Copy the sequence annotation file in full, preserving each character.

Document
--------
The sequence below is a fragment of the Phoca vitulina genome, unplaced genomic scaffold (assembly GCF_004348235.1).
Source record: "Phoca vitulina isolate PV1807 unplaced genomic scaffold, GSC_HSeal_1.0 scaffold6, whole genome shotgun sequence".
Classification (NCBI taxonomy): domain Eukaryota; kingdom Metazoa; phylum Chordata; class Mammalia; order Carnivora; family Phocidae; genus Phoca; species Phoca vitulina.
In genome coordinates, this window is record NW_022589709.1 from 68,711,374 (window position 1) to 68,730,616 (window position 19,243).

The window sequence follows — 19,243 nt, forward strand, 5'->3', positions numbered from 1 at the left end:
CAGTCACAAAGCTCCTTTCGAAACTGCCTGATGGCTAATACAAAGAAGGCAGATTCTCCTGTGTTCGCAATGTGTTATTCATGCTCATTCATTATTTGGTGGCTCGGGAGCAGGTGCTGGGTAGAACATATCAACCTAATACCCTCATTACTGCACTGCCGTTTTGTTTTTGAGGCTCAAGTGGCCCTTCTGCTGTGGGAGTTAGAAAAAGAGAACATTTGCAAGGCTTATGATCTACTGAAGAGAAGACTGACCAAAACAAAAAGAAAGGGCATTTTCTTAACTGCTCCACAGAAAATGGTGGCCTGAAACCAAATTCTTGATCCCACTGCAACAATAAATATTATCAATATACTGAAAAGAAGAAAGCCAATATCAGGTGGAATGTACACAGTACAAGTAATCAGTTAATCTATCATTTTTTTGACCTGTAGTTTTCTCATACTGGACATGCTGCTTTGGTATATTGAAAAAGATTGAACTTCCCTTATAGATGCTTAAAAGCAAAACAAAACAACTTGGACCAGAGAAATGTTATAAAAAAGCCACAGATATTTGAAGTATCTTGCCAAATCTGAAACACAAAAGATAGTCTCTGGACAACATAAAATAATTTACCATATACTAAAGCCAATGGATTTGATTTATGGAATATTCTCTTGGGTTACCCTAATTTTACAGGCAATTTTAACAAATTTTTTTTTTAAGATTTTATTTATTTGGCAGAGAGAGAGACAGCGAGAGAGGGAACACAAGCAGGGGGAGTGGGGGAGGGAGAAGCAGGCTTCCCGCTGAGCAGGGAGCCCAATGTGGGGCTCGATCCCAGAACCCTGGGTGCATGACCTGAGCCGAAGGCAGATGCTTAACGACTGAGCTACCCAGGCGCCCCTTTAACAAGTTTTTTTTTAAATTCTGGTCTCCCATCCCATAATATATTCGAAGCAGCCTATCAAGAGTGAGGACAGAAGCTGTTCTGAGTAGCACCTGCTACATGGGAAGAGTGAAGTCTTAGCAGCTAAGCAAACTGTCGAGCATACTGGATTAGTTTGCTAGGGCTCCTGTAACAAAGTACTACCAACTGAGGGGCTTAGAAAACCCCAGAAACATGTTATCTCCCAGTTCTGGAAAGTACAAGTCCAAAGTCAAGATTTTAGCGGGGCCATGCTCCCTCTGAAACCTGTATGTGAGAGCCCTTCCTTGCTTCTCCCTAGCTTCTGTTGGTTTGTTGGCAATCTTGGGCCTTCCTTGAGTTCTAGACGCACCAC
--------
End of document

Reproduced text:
The sequence below is a fragment of the Phoca vitulina genome, unplaced genomic scaffold (assembly GCF_004348235.1).
Source record: "Phoca vitulina isolate PV1807 unplaced genomic scaffold, GSC_HSeal_1.0 scaffold6, whole genome shotgun sequence".
Classification (NCBI taxonomy): domain Eukaryota; kingdom Metazoa; phylum Chordata; class Mammalia; order Carnivora; family Phocidae; genus Phoca; species Phoca vitulina.
In genome coordinates, this window is record NW_022589709.1 from 68,711,374 (window position 1) to 68,730,616 (window position 19,243).

The window sequence follows — 19,243 nt, forward strand, 5'->3', positions numbered from 1 at the left end:
CAGTCACAAAGCTCCTTTCGAAACTGCCTGATGGCTAATACAAAGAAGGCAGATTCTCCTGTGTTCGCAATGTGTTATTCATGCTCATTCATTATTTGGTGGCTCGGGAGCAGGTGCTGGGTAGAACATATCAACCTAATACCCTCATTACTGCACTGCCGTTTTGTTTTTGAGGCTCAAGTGGCCCTTCTGCTGTGGGAGTTAGAAAAAGAGAACATTTGCAAGGCTTATGATCTACTGAAGAGAAGACTGACCAAAACAAAAAGAAAGGGCATTTTCTTAACTGCTCCACAGAAAATGGTGGCCTGAAACCAAATTCTTGATCCCACTGCAACAATAAATATTATCAATATACTGAAAAGAAGAAAGCCAATATCAGGTGGAATGTACACAGTACAAGTAATCAGTTAATCTATCATTTTTTTGACCTGTAGTTTTCTCATACTGGACATGCTGCTTTGGTATATTGAAAAAGATTGAACTTCCCTTATAGATGCTTAAAAGCAAAACAAAACAACTTGGACCAGAGAAATGTTATAAAAAAGCCACAGATATTTGAAGTATCTTGCCAAATCTGAAACACAAAAGATAGTCTCTGGACAACATAAAATAATTTACCATATACTAAAGCCAATGGATTTGATTTATGGAATATTCTCTTGGGTTACCCTAATTTTACAGGCAATTTTAACAAATTTTTTTTTTAAGATTTTATTTATTTGGCAGAGAGAGAGACAGCGAGAGAGGGAACACAAGCAGGGGGAGTGGGGGAGGGAGAAGCAGGCTTCCCGCTGAGCAGGGAGCCCAATGTGGGGCTCGATCCCAGAACCCTGGGTGCATGACCTGAGCCGAAGGCAGATGCTTAACGACTGAGCTACCCAGGCGCCCCTTTAACAAGTTTTTTTTTAAATTCTGGTCTCCCATCCCATAATATATTCGAAGCAGCCTATCAAGAGTGAGGACAGAAGCTGTTCTGAGTAGCACCTGCTACATGGGAAGAGTGAAGTCTTAGCAGCTAAGCAAACTGTCGAGCATACTGGATTAGTTTGCTAGGGCTCCTGTAACAAAGTACTACCAACTGAGGGGCTTAGAAAACCCCAGAAACATGTTATCTCCCAGTTCTGGAAAGTACAAGTCCAAAGTCAAGATTTTAGCGGGGCCATGCTCCCTCTGAAACCTGTATGTGAGAGCCCTTCCTTGCTTCTCCCTAGCTTCTGTTGGTTTGTTGGCAATCTTGGGCCTTCCTTGAGTTCTAGACGCACCAC